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Old 09-30-2014, 11:52 AM   #1
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Jumpin' wildcat...

When bringing up my Delta anchor with 3/8" all chain rode, the last fifty feet of chain jumps off the wildcat. The Sicilian is at the chainlocker flaking out the chain, so I know it is not due to "pyramiding." Would adding a swivel to the rode help any?
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Old 09-30-2014, 12:29 PM   #2
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"The Sicilian?"

Not if the gypsy is worn or it's the wrong sized chain/mismatched. Does it jump while the anchor is still on the bottom or dangling? Can you see if the chain is twisted? I can't see how it could be unless you anchor sets and stays put while you swing around it.
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Old 09-30-2014, 02:38 PM   #3
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My windlass was mounted poorly in my estimation.

The hole to the chainlocker was too far back and when a large anchor shank comes up and over the roller...I think there's only 2 maybe 3 links with good connection to the wildcat.

If I put a little pressure anyplace it seems to help and I did move the hole a little forward.

So now instead of the chain jumping a lot...it's only as the anchor clears the water.

I think the hole to the locker needs to be further forward and or the drop to the bottom of the locker deeper to keep more tension on the chain and possibly raising the windlass a tad.

So in one way or another I need to change the geometry to get another link firmly embedded in the wildcat...and it's brand new so it's not worn.
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Old 09-30-2014, 03:47 PM   #4
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Usually raising the windlass to get the chain more securely wrapped in the chain gypsy is the answer. A block between windlass and deck can be of hardwood, laminated plywood, an aluminum box, or some sheets of G-10 (fiberglass). The hawse pipe should be directly (vertical) under the aft edge of the gypsy, so the chain drops vertically off and runs below.

To check this stand on the chain (just with one foot!) between bow roller and windlass and bring it up slowly.......
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Old 09-30-2014, 11:48 PM   #5
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Are you positive that the chain and the wildcat are a good match? I agree that a riser block might help. i had to do that with my previous windlass. The biggest problem though was quite simply, the wildcat and the chain were not a match, close but not close enough. It would jump and once in a while roar back overboard for a bunch of feet.

If you see the chain between the roller and the wildcat bouncing a lot then you may have a mismatch. I used to flat foot the chain to take out some of the bounce but be carefull, very carefull.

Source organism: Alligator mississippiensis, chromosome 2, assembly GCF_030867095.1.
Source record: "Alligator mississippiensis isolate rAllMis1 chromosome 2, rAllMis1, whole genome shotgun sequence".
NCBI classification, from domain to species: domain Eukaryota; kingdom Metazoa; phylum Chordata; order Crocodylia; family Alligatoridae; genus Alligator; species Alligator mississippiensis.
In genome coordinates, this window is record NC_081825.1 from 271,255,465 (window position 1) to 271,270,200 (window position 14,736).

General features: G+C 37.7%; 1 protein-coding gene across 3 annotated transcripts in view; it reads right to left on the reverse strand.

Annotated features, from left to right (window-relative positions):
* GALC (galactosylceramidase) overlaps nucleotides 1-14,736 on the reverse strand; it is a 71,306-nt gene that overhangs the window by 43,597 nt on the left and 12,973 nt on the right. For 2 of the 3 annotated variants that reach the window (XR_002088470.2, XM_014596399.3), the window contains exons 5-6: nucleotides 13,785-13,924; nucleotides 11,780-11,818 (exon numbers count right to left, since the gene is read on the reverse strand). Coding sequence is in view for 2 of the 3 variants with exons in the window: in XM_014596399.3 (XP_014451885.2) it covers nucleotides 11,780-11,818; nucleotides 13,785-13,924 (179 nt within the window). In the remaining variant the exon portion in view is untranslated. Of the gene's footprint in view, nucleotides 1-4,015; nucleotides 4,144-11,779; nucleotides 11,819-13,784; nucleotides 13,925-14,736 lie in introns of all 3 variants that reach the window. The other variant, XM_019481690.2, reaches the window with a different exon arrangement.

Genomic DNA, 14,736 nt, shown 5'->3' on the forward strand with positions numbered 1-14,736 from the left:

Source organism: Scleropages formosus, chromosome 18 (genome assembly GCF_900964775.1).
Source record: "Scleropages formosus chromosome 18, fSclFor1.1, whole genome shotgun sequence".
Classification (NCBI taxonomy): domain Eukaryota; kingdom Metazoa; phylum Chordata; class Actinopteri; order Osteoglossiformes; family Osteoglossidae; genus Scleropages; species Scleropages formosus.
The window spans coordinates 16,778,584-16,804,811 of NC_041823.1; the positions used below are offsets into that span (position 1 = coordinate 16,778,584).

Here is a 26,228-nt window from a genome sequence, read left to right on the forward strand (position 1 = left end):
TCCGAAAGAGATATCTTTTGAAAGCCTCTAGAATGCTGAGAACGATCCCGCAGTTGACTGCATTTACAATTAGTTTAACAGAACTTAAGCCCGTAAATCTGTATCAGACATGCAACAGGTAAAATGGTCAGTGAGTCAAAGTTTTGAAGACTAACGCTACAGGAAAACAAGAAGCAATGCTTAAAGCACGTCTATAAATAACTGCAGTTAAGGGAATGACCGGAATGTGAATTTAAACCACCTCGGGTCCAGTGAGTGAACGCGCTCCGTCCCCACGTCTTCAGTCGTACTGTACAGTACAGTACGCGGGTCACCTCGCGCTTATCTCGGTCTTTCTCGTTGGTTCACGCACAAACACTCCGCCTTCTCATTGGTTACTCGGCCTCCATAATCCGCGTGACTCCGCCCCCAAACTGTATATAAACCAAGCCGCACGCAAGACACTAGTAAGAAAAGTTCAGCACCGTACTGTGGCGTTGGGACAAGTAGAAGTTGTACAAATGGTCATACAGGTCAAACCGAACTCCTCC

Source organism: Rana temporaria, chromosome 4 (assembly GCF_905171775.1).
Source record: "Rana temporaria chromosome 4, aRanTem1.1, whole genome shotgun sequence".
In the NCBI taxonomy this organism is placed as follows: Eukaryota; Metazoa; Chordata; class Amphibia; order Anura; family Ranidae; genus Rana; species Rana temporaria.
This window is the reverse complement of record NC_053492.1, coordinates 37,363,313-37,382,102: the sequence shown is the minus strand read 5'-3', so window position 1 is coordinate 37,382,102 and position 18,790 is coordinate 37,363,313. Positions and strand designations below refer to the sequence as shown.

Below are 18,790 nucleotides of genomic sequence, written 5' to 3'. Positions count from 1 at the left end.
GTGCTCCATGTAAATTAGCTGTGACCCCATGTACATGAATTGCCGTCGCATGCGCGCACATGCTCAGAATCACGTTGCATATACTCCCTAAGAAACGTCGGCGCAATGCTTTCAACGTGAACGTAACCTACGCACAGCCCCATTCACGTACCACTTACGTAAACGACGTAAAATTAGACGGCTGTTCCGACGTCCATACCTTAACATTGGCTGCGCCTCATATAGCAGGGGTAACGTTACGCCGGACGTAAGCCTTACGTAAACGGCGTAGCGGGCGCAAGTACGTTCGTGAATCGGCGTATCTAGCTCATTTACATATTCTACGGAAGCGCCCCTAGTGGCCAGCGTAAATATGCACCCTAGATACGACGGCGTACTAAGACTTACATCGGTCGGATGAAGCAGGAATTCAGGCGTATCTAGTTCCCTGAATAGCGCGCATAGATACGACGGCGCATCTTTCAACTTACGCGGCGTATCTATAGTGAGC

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Old 10-01-2014, 12:53 PM   #6
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The chain only "jumps" the wildcat on the last 50 feet. What got me thinkin' about a swivel was an article in the latest edition of " Power and Motoryacht in the Boatyard section. In essence, : without a swivel on an all-chain rode, is to impart a twist loading to the chain rode with rotational energy, which can cause a link or a succession of links to jump the wildcat.
P.S. I also use the "flat foot" method to limit some of the jumping but as you say it is risky.
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Old 10-01-2014, 03:10 PM   #7
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If it only jumps in one spot perhaps it's a stretched link? Or it's where the full load (anchor and 50' of chain) comes onto the windlass? If the second then probably the chain and gypsy are miss-matched.
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Old 10-01-2014, 03:46 PM   #8
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Quote:
Originally Posted by ancora View Post
...In essence, : without a swivel on an all-chain rode, is to impart a twist loading to the chain rode with rotational energy, which can cause a link or a succession of links to jump the wildcat...
I measured 2 feet of 3/8" G4 HT, about 20 links. I then twisted it to see what happens. I easily twisted the chain 1 complete revolution with no kinking. At 50' and a bunch of turns, I don't buy the rotational energy idea unless you have a super high speed anchor windless.
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Old 10-02-2014, 12:52 AM   #9
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As mentioned my previous setup jumped numerous times and roared back out.
My chain/wildcat were mismatched.
I had swivels on the chain/anchor joint and also at the rope/chain joint. Still jumped.

I replaced the whole thing this last spring with a matched wildcat and chain, of course all new.
I did NOT replace the swivels.
No more jumping and I could see the chain had twisted from the overnight on the hook.
I will not discount that a twist , if bad enough, might add to the problem but I don't think it will cause it.
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